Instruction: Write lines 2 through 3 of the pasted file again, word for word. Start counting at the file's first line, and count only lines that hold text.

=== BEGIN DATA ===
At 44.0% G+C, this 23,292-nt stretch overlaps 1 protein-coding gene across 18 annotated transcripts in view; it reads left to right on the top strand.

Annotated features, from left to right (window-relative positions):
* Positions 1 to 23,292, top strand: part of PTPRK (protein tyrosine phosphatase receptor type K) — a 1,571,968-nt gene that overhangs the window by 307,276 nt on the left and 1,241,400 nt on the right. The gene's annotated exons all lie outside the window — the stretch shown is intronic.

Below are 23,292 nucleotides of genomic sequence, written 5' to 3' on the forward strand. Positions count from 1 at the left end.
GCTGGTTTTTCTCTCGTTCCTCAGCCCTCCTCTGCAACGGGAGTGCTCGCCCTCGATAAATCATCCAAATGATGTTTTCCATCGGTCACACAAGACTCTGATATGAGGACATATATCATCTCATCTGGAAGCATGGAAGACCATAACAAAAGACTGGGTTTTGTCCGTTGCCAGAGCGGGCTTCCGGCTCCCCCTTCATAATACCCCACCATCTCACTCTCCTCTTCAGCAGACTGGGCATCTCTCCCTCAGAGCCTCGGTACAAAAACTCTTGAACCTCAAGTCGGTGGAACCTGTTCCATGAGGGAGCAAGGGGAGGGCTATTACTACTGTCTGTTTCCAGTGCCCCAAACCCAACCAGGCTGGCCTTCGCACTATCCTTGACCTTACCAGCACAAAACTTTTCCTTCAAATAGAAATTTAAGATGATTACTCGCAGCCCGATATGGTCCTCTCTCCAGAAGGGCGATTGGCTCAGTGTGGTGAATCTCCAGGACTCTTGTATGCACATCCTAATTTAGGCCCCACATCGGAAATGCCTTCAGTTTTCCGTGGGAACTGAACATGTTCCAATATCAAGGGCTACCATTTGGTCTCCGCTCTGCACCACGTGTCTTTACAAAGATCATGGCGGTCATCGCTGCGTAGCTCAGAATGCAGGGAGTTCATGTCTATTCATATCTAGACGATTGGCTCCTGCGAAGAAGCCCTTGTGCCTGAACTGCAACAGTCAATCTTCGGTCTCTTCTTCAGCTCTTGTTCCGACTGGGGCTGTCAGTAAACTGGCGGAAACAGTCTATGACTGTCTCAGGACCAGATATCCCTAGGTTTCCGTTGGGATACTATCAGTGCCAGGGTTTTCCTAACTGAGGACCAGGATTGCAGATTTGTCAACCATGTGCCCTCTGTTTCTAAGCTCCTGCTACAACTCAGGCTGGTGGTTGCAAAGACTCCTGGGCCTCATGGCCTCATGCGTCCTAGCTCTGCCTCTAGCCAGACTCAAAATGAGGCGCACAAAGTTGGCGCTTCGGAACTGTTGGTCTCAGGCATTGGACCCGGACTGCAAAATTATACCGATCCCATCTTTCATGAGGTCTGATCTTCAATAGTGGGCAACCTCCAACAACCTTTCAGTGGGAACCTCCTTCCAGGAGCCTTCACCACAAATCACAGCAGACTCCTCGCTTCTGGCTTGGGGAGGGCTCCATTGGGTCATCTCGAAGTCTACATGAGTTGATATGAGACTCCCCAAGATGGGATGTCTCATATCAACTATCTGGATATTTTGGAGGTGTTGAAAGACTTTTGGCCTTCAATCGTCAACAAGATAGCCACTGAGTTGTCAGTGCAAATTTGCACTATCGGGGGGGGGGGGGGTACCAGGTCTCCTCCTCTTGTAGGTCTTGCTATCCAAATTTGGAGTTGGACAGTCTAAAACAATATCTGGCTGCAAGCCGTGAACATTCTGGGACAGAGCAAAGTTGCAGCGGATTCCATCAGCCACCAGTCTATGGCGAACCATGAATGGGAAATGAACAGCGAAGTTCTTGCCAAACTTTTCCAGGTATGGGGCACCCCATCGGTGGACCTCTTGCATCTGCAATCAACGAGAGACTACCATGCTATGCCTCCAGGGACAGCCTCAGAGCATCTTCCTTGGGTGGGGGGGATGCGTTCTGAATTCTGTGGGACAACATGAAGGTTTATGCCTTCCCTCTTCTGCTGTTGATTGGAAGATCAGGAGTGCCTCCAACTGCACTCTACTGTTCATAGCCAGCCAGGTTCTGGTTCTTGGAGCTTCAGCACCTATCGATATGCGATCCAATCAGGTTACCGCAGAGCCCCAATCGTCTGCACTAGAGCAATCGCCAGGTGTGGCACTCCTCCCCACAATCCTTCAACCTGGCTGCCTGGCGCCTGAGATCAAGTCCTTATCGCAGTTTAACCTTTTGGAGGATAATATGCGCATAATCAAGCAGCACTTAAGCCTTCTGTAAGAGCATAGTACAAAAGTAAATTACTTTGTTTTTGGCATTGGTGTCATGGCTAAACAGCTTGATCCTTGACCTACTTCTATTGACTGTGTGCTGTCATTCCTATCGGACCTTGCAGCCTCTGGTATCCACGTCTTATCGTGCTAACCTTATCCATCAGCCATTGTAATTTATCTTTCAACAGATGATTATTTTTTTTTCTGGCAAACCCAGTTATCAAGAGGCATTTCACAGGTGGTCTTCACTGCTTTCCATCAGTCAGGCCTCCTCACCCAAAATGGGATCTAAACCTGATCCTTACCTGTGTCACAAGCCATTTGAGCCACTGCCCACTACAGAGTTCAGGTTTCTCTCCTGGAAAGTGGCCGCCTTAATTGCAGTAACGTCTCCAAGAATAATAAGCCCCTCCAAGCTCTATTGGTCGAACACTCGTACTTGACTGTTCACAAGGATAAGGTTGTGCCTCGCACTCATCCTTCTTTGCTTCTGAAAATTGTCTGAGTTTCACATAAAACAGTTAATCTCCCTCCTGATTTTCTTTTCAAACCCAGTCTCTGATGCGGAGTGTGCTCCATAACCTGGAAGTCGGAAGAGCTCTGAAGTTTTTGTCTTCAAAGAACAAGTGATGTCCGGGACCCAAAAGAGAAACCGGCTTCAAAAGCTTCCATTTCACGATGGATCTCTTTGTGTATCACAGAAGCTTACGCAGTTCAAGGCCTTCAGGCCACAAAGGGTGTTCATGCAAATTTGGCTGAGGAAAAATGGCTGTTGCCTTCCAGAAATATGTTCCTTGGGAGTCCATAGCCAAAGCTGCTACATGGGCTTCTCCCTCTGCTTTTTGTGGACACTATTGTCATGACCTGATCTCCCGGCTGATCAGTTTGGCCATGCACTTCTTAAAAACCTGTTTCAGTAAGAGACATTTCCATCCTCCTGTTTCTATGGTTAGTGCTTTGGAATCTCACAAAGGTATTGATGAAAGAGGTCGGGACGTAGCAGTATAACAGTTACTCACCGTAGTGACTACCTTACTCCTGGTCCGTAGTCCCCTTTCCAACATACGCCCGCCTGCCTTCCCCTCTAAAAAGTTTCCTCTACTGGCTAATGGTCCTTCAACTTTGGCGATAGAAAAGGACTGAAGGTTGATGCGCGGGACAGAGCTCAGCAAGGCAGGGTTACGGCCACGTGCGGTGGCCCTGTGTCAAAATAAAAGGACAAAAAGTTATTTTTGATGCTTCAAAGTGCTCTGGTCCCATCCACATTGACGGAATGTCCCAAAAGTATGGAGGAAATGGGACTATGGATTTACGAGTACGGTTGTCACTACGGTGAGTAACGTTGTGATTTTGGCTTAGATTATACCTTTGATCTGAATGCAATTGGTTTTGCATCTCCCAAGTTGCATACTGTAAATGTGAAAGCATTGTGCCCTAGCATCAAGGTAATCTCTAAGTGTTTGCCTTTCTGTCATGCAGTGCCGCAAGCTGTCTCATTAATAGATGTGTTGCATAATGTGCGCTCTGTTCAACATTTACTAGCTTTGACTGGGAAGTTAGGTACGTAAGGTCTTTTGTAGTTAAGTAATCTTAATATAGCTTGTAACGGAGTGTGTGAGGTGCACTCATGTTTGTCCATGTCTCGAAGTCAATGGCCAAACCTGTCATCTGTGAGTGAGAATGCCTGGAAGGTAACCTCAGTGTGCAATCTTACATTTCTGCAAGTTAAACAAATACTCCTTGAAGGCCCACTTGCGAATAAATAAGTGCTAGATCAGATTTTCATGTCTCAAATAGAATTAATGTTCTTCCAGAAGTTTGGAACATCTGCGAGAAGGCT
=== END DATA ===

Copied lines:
Annotated features, from left to right (window-relative positions):
* Positions 1 to 23,292, top strand: part of PTPRK (protein tyrosine phosphatase receptor type K) — a 1,571,968-nt gene that overhangs the window by 307,276 nt on the left and 1,241,400 nt on the right. The gene's annotated exons all lie outside the window — the stretch shown is intronic.